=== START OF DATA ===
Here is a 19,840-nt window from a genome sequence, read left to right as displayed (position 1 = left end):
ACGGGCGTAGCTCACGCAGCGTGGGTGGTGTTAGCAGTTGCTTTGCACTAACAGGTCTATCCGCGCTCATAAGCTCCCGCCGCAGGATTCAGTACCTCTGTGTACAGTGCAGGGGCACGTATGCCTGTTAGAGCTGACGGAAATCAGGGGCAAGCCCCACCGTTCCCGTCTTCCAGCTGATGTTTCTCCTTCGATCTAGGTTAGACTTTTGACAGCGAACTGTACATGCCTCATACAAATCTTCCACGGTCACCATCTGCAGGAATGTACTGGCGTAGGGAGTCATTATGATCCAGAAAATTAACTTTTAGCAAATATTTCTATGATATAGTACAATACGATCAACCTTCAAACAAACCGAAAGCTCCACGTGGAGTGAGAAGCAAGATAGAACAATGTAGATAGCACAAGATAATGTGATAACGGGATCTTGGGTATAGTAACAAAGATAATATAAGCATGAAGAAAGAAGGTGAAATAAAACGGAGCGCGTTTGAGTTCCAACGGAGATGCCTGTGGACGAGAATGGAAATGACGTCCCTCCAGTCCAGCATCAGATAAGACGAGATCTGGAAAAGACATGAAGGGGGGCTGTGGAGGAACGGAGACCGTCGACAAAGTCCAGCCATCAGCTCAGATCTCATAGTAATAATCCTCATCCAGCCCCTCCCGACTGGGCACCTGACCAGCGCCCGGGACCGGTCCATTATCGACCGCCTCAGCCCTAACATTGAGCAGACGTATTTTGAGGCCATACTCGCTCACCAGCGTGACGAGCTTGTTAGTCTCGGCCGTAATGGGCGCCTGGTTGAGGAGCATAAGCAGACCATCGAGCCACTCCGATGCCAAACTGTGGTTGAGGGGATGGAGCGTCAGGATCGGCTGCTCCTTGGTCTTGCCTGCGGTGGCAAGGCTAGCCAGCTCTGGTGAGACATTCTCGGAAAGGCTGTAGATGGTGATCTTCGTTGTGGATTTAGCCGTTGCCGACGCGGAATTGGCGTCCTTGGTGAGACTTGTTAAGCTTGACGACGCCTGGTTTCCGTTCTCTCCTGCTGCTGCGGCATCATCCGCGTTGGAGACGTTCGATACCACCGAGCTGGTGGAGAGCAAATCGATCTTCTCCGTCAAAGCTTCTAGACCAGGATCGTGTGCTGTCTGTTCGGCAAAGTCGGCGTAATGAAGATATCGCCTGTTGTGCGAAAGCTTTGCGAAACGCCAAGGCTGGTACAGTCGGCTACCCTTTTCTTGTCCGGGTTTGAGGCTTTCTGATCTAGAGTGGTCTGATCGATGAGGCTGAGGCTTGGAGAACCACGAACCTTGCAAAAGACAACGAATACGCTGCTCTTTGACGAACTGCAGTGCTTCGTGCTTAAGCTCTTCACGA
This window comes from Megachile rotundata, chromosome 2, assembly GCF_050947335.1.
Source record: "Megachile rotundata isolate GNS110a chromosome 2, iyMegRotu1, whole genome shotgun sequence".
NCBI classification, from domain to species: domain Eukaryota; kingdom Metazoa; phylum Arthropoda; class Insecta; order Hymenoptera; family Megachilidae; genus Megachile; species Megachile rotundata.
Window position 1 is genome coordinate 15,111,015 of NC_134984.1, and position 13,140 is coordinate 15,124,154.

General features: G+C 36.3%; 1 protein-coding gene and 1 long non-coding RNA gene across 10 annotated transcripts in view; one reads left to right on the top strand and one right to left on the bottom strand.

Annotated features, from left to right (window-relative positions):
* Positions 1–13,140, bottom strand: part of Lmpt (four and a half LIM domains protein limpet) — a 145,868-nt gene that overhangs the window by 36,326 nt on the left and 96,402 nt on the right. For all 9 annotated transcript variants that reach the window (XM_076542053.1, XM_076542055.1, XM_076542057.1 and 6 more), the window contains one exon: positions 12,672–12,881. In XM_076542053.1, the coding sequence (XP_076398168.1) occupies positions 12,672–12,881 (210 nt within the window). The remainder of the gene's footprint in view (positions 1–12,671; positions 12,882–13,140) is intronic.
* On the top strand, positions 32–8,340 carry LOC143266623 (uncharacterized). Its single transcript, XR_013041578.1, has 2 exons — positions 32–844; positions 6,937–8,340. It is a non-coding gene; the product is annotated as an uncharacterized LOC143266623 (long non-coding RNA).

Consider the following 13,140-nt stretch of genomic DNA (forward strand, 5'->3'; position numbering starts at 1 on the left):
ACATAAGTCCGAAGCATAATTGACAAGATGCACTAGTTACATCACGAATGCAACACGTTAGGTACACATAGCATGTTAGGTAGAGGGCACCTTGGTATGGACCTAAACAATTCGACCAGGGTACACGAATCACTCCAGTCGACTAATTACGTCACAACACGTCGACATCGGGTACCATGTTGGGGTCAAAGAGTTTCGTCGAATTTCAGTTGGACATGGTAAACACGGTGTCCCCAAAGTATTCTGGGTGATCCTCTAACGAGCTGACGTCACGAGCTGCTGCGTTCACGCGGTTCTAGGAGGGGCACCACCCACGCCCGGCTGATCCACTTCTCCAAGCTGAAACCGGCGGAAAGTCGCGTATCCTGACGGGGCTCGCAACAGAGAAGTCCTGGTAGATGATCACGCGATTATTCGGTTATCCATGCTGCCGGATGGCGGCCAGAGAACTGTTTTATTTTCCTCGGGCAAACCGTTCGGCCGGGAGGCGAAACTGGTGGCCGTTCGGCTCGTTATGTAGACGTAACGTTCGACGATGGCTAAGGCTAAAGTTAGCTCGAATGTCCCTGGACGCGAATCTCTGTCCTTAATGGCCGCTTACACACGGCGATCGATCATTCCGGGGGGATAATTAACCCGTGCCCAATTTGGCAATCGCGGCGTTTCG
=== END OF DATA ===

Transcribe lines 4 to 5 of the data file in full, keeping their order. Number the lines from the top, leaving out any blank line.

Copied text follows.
Source record: "Megachile rotundata isolate GNS110a chromosome 2, iyMegRotu1, whole genome shotgun sequence".
NCBI classification, from domain to species: domain Eukaryota; kingdom Metazoa; phylum Arthropoda; class Insecta; order Hymenoptera; family Megachilidae; genus Megachile; species Megachile rotundata.